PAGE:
20. Kit Gerhart Says:

    6 et. al. Speaking of 3 wheelers, last week, I took a two day class for Can Am Spyder/Ryker machines. As most of you know, they are, basically, 3 wheeled motorcycles, with either no weather protection, or touring motorcycle-like weather protection, depending on the model. The machines have ABS, traction control, and stability control, and Can Am claims that you can’t tip them with corning forces on regular pavement. We pretty much confirmed that, with a “swerve” exercise we did in the class.

    I took the class just for fun, and because a friend was an instructor, but completing the class gets you a 3 wheel endorsement in Indiana. I already have a motorcycle endorse, which also is good for 3 wheelers in both FL and IN, but it varies by state.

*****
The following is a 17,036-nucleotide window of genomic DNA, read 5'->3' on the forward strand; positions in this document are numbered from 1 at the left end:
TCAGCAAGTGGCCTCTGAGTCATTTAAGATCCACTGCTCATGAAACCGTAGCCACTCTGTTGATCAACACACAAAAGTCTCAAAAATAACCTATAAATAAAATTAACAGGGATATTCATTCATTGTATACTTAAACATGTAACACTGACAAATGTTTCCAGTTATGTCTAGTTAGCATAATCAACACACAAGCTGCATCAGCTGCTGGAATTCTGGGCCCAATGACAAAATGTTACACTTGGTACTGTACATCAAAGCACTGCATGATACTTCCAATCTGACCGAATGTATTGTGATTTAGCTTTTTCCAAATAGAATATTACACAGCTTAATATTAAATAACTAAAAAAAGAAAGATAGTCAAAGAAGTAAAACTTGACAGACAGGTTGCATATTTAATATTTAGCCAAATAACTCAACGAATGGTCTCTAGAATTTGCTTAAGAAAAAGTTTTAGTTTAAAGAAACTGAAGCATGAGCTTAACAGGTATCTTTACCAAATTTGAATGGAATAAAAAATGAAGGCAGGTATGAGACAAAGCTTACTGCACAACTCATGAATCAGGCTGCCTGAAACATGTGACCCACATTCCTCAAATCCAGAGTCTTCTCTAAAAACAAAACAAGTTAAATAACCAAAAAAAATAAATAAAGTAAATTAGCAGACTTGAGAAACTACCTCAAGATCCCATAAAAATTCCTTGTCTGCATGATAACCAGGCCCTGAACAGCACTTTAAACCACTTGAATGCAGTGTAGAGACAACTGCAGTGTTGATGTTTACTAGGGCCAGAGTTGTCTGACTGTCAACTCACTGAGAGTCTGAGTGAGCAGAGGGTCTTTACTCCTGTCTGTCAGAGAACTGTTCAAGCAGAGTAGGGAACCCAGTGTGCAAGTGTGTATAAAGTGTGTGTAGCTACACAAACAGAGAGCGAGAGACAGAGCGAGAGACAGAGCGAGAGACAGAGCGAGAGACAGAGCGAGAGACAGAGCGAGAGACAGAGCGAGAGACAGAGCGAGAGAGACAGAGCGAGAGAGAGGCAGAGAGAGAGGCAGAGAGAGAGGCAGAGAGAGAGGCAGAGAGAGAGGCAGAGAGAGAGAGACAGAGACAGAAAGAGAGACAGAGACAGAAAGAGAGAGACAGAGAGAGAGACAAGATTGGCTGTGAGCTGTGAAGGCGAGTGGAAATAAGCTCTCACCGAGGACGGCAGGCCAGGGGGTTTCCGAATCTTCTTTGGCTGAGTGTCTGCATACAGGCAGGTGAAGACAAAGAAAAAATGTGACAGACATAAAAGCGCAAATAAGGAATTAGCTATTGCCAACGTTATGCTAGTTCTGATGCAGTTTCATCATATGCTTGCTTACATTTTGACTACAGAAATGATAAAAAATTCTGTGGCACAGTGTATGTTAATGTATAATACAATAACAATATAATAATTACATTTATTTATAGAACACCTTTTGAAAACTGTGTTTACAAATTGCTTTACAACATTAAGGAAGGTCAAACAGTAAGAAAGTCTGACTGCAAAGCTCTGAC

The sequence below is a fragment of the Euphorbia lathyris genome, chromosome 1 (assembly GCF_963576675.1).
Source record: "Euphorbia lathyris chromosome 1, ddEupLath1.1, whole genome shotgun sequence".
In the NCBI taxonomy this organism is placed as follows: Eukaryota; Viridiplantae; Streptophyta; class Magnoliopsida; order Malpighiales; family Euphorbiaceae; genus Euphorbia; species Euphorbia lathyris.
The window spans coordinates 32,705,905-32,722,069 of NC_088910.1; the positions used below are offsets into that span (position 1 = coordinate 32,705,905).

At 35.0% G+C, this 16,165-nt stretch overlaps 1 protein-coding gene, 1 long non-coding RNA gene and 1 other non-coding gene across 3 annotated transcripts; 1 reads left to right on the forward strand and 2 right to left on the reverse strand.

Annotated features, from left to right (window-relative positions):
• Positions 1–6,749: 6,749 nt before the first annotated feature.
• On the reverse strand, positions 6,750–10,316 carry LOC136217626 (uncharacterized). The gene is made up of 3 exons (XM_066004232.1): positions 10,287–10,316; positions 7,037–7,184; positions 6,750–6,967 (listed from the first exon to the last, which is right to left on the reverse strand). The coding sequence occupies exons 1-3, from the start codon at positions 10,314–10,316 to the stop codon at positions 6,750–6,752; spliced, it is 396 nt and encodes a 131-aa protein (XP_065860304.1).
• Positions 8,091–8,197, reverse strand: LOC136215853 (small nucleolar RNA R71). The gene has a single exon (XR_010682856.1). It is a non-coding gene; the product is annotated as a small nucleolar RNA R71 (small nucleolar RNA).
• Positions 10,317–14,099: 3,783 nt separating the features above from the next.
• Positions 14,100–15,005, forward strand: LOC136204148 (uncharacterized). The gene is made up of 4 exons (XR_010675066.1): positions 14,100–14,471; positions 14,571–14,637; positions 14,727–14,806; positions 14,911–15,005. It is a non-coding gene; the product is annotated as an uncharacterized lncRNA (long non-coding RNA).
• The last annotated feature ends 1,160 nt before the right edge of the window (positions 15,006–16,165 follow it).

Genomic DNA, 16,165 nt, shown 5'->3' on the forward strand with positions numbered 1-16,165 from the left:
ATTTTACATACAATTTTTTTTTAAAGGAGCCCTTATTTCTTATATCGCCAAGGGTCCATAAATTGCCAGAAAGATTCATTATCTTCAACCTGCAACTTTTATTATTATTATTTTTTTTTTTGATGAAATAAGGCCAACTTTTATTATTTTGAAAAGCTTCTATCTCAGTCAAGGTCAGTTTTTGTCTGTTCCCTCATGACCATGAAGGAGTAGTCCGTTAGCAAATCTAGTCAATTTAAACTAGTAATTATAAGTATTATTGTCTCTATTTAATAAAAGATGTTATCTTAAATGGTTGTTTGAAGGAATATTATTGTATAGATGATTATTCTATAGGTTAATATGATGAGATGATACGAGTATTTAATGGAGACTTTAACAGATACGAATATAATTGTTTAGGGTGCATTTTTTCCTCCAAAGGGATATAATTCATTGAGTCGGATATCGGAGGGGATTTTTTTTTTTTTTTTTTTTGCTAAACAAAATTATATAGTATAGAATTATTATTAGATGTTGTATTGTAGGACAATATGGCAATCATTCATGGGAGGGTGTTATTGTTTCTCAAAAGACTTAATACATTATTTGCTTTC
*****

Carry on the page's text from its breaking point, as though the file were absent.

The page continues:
21. Lambo2015 Says:

    14 Its only a “would buy” because Elio doesn’t look like they will ever get off the ground and I wasn’t about to put cash down on a maybe will be produced. Same with this solo. I would very likely buy one when they are actually producing them and they are available here in the US. I don’t need to be the first one to own one so no need to place a deposit. I think Elio missed their opportunity and should probably scrap the whole ICE at this point, like stated by Merkur driver. Elio and Solo should merge and then they could offer an EV with 1 or 2 seating options.